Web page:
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Cutting Your Losses
A different argument for why The Lost Daughter doesn't work
Olivia Coleman and a doll that doesn’t belong to her in The Lost Daughter
I have not read Elena Ferrante’s novel, The Lost Daughter, which was adapted into the film of the same name by writer/director Maggie Gyllenhaal—indeed, before I saw the film, I’d read nothing about the movie, and so didn’t even know it was based on a Ferrante novel. So I saw it cold, and I will admit, I didn’t fall in love. Olivia Coleman delivers a superlative performance as Leda, the main character, a middle-aged academic vacationing on a Greek isle, and Dakota Johnson is excellent as Nina, the young mother also on vacation with whom Leda forms a peculiar bond. But the movie as a whole really didn’t work for me, and I wondered why.
In the course of that wondering, I’ve read a number of reviews, and I’ve noticed that most of the critical ones wind up arguing that the film failed because it didn’t properly capture what was great about the book. Richard Brody’s review in The New Yorker is a good example of such, though for my money the best of the bunch is an essay by Anastasia Berg and Rachel Wiseman in The Point that begins by disclaiming the validity of the very tack they are about to take in comparing the movie to the book. I strongly encourage you to read their essay, as I’m not going to recapitulate it here.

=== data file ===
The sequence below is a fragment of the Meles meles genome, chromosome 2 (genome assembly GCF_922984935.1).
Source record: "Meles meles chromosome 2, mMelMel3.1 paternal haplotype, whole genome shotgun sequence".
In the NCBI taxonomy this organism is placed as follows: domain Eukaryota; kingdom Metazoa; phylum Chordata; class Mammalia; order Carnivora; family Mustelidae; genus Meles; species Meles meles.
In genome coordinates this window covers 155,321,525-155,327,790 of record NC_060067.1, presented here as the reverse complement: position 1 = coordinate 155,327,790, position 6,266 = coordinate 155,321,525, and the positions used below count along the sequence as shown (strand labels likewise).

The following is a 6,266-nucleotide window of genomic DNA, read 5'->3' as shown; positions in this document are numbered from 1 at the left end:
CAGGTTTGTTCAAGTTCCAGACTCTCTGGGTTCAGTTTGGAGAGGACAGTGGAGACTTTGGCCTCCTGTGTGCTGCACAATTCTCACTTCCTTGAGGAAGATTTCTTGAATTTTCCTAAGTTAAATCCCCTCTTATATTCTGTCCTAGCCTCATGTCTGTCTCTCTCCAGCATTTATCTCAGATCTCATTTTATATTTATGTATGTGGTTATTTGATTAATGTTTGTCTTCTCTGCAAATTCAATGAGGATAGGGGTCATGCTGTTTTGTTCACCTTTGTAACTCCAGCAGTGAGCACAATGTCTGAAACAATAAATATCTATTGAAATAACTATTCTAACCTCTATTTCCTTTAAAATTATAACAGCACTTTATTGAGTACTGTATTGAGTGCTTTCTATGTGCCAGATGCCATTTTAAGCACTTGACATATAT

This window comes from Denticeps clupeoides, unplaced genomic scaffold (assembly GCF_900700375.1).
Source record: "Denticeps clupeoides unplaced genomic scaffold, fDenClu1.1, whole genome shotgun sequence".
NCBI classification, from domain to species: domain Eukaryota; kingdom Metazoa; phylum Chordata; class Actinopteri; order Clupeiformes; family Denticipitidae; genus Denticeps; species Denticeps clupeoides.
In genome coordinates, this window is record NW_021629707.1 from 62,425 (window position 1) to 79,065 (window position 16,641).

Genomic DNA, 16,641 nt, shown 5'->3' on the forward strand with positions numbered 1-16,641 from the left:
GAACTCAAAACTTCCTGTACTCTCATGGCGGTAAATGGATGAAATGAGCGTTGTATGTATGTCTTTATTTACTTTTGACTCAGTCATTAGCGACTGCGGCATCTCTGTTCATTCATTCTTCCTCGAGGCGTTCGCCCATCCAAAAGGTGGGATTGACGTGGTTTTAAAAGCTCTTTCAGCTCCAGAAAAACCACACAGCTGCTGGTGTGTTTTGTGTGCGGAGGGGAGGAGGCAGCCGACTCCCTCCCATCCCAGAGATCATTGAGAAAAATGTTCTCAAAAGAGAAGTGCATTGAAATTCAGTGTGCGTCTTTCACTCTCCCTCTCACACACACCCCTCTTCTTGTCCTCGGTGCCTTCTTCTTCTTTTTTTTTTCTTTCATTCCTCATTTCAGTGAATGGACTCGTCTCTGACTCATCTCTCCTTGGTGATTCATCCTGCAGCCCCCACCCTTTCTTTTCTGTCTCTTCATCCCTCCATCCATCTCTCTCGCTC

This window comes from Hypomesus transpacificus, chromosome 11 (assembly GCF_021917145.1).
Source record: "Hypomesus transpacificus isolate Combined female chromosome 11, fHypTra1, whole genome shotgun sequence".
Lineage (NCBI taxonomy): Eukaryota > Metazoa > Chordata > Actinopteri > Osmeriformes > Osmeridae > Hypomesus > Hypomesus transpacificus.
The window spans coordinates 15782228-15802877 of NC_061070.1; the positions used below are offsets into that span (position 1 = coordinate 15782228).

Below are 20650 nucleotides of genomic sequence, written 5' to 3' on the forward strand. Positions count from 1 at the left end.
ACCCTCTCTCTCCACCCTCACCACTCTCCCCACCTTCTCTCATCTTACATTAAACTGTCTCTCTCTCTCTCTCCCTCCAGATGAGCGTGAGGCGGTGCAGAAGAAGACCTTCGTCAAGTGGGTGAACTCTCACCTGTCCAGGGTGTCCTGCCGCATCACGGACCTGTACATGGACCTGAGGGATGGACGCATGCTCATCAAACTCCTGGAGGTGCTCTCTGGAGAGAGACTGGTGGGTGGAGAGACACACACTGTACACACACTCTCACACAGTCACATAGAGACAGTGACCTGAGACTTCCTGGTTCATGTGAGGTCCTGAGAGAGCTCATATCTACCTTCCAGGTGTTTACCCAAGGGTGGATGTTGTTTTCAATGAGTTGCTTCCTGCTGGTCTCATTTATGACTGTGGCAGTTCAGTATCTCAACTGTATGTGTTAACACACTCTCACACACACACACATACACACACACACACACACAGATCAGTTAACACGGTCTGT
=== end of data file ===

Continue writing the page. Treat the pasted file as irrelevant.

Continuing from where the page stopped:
The reason I’m not going to recapitulate it is I think this tack is wrong. The problem with the film isn’t that it didn’t capture the interiority of Leda’s character or connect Nina’s world to Leda’s childhood (the points Brody stresses), nor that it largely suppressed Leda’s choice to return to her children as a crucial part of her maturation (that’s the point Berg and Wiseman stress). Rather, the problem is structural, in how the story is told.